Na‘i Aupuni critics meeting

SUBHEAD: Public meeting to discuss Native Hawaiian self-governance slated Friday at Wilcox school.

By Brittany Lyte on 18 November 2015 for the Garden Island -

Image above: Hawaii sovereignty supporters outside the Honolulu Convention Center. From (

Public Meeting on Native Hawaiian Self-Governance
Speakers will include Walter Ritte, Trisha Kehaulani Watson-Sproat, Donovan Preza an Kaiulani Mahuka.

Friday, November 20th 2015 at] 6:00 pm

Wilcox Elementary
School Cafeteria
4319 Hardy St, Lihue

Aloha Aina

Critics of the ongoing Na‘i Aupuni election for Native Hawaiian self-governance will gather at Wilcox Elementary School Friday for a public panel discussion.

Speakers include Native Hawaiian advocates Walter Ritte, Trisha Kehaulani Watson- Sproat, Donovan Preza and Kaiulani Mahuka.

The event, set to begin at 6 p.m. in the school cafeteria, is sponsored by Aloha Aina Kauai.
Ritte, a former candidate, publicly withdrew his name from the election last month and urged Hawaiians to boycott the election, which he described as a “fake pathway to nationhood.”

Flanked by members of the Royal Order of Kamehameha, Ritte stood in front of Hawaii Hall at the University of Hawaii at Manoa just days before the start of the election and said he won’t participate in a process that’s not pono.

Specifically, Ritte said he believes the process is geared toward reorganizing a native government that will seek federal recognition rather than total independence.

“We need to be steadfast and remain on the path that our kupuna have laid because we are still a sovereign and independent state,” said Ritte, who has been active in the anti-GMO movement and lives on Molokai.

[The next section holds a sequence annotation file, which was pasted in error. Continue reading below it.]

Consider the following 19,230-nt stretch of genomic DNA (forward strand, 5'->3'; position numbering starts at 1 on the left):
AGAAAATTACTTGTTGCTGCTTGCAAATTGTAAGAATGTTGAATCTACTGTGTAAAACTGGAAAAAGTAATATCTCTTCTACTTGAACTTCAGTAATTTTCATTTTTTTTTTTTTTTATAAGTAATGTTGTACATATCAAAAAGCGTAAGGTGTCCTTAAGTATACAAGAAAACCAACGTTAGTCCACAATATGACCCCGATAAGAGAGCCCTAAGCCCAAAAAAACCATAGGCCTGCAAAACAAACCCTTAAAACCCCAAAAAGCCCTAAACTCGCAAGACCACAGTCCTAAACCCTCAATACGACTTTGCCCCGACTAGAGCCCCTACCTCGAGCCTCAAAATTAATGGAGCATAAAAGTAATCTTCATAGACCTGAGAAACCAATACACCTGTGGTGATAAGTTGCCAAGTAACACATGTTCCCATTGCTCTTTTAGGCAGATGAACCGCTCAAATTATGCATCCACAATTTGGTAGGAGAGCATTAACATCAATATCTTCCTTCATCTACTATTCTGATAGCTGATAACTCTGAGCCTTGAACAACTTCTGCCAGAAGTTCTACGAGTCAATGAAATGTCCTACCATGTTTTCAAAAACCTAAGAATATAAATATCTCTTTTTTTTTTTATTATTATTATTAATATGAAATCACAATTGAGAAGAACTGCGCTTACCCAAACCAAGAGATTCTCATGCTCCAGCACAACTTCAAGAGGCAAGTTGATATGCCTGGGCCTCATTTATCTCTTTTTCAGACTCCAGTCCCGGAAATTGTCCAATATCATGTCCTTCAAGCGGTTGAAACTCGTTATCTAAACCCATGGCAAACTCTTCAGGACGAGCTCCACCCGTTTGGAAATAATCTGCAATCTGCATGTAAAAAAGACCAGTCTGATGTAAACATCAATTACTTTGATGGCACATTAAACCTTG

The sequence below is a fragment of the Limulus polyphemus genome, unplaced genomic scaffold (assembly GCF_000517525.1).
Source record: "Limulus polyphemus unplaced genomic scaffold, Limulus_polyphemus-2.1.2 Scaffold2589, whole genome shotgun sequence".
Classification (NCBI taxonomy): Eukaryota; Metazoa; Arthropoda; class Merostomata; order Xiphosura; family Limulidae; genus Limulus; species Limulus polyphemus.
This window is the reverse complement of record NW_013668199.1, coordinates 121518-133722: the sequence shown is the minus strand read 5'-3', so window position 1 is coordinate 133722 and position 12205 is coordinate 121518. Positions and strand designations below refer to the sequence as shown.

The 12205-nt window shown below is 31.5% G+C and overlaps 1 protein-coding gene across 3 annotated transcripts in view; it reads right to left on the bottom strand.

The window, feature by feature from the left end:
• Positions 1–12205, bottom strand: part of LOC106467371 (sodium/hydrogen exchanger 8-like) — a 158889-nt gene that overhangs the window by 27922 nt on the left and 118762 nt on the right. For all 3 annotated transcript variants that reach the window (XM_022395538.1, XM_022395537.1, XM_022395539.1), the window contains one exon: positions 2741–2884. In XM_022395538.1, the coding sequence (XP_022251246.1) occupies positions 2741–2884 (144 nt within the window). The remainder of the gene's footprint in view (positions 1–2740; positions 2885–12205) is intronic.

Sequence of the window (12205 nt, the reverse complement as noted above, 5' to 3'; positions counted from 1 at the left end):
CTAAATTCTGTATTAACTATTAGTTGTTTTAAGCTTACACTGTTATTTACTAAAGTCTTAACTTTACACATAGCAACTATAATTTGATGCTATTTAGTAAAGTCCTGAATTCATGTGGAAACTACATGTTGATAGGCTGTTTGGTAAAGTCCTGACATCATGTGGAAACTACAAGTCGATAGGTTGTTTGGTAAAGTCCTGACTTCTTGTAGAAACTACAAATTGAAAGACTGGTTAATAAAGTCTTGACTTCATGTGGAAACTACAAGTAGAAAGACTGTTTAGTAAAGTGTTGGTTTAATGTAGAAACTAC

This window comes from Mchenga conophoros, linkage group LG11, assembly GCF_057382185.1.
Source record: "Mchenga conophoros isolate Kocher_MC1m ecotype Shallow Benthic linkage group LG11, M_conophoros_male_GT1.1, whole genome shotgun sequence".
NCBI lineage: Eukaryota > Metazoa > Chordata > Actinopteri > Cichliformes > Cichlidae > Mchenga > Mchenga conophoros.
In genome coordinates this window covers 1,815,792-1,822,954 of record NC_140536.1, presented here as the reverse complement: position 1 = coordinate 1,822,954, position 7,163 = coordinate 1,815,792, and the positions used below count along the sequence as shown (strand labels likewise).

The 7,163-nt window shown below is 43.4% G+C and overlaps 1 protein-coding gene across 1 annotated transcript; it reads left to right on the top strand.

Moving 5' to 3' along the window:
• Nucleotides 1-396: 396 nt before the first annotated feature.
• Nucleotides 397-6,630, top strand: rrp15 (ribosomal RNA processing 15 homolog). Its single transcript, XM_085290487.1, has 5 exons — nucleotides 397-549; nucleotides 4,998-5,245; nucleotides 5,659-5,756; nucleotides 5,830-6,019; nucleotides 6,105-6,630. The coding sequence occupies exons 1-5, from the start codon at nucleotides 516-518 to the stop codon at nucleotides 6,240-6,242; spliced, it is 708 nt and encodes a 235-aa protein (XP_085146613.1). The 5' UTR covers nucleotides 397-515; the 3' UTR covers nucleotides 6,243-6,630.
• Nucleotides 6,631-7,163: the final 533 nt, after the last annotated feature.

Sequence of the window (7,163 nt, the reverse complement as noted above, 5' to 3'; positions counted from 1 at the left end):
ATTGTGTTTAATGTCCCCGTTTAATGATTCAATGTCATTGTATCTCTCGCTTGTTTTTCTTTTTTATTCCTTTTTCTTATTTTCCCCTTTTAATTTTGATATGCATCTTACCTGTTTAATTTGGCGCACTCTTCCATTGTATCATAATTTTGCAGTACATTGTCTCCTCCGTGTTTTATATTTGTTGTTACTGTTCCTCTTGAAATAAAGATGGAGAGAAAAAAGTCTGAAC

Na‘i Aupuni is a private election among Native Hawaiians who can vote for delegates who will gather in Honolulu this winter at a constitutional convention. The governing document these delegates write will form the foundation of a new government by and for Native Hawaiians.

In a letter defending the election, Na‘i Aupuni, the nonprofit group organizing the election, said last week that decisions about pathways to sovereignty will be made by the elected delegates, of which there are 200 representing a range of views.

“Na‘i Aupuni has set up a process whereby elected leaders can discuss various options and issues to find a consensus so that the Native Hawaiian community may proceed forward in unity,” the letter said. “No group, including the protesters, has offered an alternative plan to achieve Hawaiian self-determination or form an effective government.”

Anahola resident Shane Cobb-Adams, who will moderate Friday’s event in Lihue, said he hopes the community discussion will help to identify some viable alternatives.

“What we’re trying to do with the event is make an open call to everyone on Kauai to learn more about Na‘i Aupuni,” Cobb-Adams said. “There’s a lot of confusion about what Na‘i Aupuni is and isn’t and we’re trying to bring some transparency.

“Basically, a lot of people are not happy with the lack of transparency and we’re not happy with the level of disengagement from the community in this process. A lack of transparency really suppresses the native voice.

“We’re also trying to answer the question, ‘If we don’t want to be a part of it, what are the alternatives?’ We want to be able to come away with some real actionable items that we can work on.”

Kauai’s candidates for delegate seats at the planned constitutional convention include Samuel Aea, a 56-year-old business owner; Kanani Kagawa Fu, Kauai County’s 34-year-old assistant to the housing director; Mai Ling Haumea, 24; Linda Ka’auwai-Iwamoto, a 72-year-old former homestead assistant for the Department of Hawaiian Homelands; and Kuuleialoha Santos, a 40-year-old descendant of salt makers in Hanapepe.


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